I couldn’t believe what I had just seen. The moment I had seen the figure, I knew that there was something I was missing. And then it all came back and it fit together so well. I noticed that two girls stood next to me and had apparently witnessed the incident. They were holding hands and looked at me concernedly. But I would soon add surprise to their looks, because I had a fascinating story to tell.
“You know, I never really believed in ghosts. At least not consciously, I guess. It’s not that I didn’t want to; they make for great stories. But I didn’t think they would make the transition into the real world and now I have seen it for myself! Have you heard about John Cheesely?” They exchanged a confused look. “He was this dude who lived a couple of hundred years ago, wanted to divorce his wife but didn’t want to pay alimony for her and their plethora of children. The case goes to court, the judge – apparently the only fair official in Edinburgh at that time – rules that he should pay. So he plots his revenge and on Easter Sunday he hides in St John’s Hill next to the judge’s house, follows him till they get to St Giles and then shoots him in the back of the head, right in the middle of the crowd. They’re enraged, of course, and so they get ready to lynch him. The police arrive and after assessing the situation decide to join in. They torture him by the book, asking again and again whether he regrets. When he states again how proud he is of his doing, they chop of the arm that held the pistol and hang him at the Grassmarket. Then his body is chained to a fence to serve as a reminder and his arm displayed and left to wave with every gale. Then suddenly his corpse disappears, is never found again, and people have claimed to see his ghost ever since.”
The girls didn’t say anything, so I went on: “And now the murders! It didn’t seem to make any sense but now it all fits! It is around Easter, the murders happened on the route Cheesely and the judge took, there were no bullets because the weapon wasn’t real!”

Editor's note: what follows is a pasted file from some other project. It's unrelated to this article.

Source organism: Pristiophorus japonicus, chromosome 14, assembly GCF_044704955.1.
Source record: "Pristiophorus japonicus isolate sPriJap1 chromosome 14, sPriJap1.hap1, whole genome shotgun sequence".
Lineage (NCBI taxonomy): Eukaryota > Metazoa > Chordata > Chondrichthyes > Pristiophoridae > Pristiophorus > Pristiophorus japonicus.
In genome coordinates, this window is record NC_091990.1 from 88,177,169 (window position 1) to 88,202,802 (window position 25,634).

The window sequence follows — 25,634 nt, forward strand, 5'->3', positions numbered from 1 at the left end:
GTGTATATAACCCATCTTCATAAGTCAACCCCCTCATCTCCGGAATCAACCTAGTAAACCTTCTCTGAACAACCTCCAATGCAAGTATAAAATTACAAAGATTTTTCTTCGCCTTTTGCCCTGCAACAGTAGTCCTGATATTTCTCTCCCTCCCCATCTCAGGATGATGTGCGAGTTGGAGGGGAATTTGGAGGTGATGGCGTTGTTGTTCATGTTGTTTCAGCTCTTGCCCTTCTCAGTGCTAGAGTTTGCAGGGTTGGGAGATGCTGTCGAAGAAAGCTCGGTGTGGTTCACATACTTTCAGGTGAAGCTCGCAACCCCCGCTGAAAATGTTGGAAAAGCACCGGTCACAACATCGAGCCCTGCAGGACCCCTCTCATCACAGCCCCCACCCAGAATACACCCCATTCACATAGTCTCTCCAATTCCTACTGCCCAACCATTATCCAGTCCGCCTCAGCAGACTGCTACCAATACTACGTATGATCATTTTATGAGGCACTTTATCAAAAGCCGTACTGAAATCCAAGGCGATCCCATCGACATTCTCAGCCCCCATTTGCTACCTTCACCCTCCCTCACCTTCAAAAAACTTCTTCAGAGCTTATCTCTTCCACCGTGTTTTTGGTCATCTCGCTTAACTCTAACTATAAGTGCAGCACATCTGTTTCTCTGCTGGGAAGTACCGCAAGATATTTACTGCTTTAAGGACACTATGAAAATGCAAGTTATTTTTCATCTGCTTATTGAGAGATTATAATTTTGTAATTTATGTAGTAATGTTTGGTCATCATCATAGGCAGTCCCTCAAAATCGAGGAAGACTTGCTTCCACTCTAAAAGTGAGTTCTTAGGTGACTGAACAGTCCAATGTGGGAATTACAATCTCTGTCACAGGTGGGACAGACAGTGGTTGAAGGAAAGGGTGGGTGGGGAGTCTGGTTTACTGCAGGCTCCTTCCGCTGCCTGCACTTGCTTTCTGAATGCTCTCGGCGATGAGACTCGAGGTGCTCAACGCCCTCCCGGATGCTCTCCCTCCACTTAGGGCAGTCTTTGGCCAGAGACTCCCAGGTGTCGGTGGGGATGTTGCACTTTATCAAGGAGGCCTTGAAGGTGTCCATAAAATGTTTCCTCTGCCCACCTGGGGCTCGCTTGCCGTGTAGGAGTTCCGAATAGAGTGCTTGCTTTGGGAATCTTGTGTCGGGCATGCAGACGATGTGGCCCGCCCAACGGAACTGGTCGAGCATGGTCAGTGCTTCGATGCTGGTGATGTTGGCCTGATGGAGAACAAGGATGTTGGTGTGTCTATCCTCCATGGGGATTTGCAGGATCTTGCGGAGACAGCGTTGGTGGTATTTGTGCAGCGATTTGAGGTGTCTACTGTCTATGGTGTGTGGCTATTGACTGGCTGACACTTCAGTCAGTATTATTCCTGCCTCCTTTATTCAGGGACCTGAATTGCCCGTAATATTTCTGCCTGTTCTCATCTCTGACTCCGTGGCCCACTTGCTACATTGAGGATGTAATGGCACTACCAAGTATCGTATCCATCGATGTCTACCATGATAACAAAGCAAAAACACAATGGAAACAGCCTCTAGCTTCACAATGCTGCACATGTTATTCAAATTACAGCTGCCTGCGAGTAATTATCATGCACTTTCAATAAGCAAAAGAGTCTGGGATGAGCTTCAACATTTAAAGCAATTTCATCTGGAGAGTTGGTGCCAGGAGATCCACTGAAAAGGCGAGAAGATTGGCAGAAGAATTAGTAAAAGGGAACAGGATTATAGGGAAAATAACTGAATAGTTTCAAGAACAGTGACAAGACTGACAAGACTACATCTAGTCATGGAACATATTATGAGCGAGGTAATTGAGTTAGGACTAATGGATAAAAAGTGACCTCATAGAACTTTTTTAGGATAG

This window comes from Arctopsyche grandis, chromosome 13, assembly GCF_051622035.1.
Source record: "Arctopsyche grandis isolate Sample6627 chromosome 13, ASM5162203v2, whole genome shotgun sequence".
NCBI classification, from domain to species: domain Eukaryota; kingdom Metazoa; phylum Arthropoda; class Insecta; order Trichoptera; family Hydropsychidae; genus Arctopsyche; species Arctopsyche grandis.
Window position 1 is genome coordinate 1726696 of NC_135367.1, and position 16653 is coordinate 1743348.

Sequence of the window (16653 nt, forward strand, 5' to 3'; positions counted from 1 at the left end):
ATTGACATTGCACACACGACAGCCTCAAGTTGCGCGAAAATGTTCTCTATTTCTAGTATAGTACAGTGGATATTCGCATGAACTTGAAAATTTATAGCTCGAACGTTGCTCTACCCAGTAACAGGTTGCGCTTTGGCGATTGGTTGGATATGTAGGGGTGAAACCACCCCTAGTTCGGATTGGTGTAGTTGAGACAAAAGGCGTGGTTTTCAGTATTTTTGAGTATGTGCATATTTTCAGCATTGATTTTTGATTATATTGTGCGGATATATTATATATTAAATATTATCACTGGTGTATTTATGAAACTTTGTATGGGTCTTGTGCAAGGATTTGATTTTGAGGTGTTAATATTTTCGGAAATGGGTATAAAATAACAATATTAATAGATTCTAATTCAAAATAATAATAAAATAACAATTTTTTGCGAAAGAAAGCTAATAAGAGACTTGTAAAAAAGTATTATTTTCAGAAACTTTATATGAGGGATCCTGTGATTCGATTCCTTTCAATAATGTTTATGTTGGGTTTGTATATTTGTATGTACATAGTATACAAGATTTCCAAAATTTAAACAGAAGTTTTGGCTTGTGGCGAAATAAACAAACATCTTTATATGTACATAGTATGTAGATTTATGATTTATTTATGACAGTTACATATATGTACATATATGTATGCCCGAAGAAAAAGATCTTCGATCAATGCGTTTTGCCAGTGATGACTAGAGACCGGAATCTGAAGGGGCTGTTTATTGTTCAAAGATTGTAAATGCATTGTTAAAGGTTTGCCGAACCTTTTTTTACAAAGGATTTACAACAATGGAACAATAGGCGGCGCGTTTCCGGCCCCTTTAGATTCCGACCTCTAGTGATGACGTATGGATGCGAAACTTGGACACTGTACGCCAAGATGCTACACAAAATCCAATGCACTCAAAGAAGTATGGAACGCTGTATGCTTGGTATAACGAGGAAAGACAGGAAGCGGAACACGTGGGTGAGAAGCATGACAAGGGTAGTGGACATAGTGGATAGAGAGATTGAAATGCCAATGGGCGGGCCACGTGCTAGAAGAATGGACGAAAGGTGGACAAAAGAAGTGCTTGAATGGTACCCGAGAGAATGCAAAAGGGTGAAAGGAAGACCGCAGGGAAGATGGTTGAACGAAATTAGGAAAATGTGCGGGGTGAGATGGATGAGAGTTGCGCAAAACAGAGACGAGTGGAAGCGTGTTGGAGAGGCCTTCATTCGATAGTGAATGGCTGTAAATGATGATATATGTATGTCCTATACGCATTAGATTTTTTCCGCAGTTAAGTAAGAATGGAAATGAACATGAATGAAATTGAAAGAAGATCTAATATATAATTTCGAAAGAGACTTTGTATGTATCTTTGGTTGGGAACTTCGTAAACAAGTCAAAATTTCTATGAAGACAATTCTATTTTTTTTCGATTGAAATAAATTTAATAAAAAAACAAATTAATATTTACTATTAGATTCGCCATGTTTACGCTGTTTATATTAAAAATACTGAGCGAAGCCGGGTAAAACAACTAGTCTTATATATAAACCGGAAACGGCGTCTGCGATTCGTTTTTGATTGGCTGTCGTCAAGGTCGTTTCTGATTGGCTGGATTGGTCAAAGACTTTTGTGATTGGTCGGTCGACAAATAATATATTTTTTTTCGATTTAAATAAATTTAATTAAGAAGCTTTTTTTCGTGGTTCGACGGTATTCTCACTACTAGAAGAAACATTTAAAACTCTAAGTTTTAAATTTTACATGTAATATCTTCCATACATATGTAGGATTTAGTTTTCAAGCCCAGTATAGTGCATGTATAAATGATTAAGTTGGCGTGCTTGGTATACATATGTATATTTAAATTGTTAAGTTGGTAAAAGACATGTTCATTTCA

“Hi, I’m Caitlin”, the one girl said in a tone like a nurse talking to a deranged patient. “Are you feeling alright?”
“I’m great!” I exclaimed. “I mean, I probably shouldn’t expect you to immediately believe my theory but I’m pretty sure I struck oil here!”
“I don’t mean to be insensitive”, said the second girl like she did indeed mean to be, “but you are dead.”
Oh. Of course. It all added up now: “You are the girls who have been murdered! So… you must be ghosts as well?”
“Bingo.” So this was Jenn.
“And I’m afraid you are as well”, Caitlin added. “I’m really sorry.”
“Oh, it’s okay! This is the most exciting thing that has happened to me in, like, ever! I could write a book about, you know, if I wasn’t dead…”
Caitlin seemed taken aback by that and Jenn took over again: “So, if what you’re saying is true, could we use it to stop this guy?”
“We would need to find his body, maybe trace his patterns and find a convergence point…”
Caitlin excitedly joined back in: “That must be why he always goes back to the building site! It’s where his body is!”
I was going to ask about this but Jenn interrupted me: “Even if there is something to the whole lore of spirits being tied to bodies and restless if not buried properly, it’s not like we could do anything about it. We can’t even get hold of ghost-Cheesely, let alone his mortal remains.”
“Maybe we can’t exhume him, but we could get someone else to do it. Someone less… dead.”
I felt Caitlin’s hand tremble and reached out to take her into my arms. “I tried”, she sounded as if she was about to cry. “They can’t see us; can’t hear us. I thought maybe they could feel us but that was probably just wishful thinking.”
“Shh. It’s okay, honey.”
“It’s just…My mum. Seeing her like that. You could have thought that she had been the one who died.”
The newest member of our group finally came off his high: “I’m really sorry about that… I would hate for something like that to happen to my family.”
He didn’t realise how ridiculous that sounded. It seems like genius doesn’t protect you from the shock of being corpsified. Or could it be that the loss of the back half of the brain impacts one’s abilities as a ghost? That is likely the kind of cruel unfairness the world would exhibit, knocking you down even after you’ve died…
“But all hope is not lost!” This dude sounded like he had jumped out of a novel. “I never really believed her – and neither did anyone else – but my aunt’s friend Eliza is a medium! We should talk to her!”
Tamara was listening to Everything thas Dies by Matthew and the Atlas while writing this piece.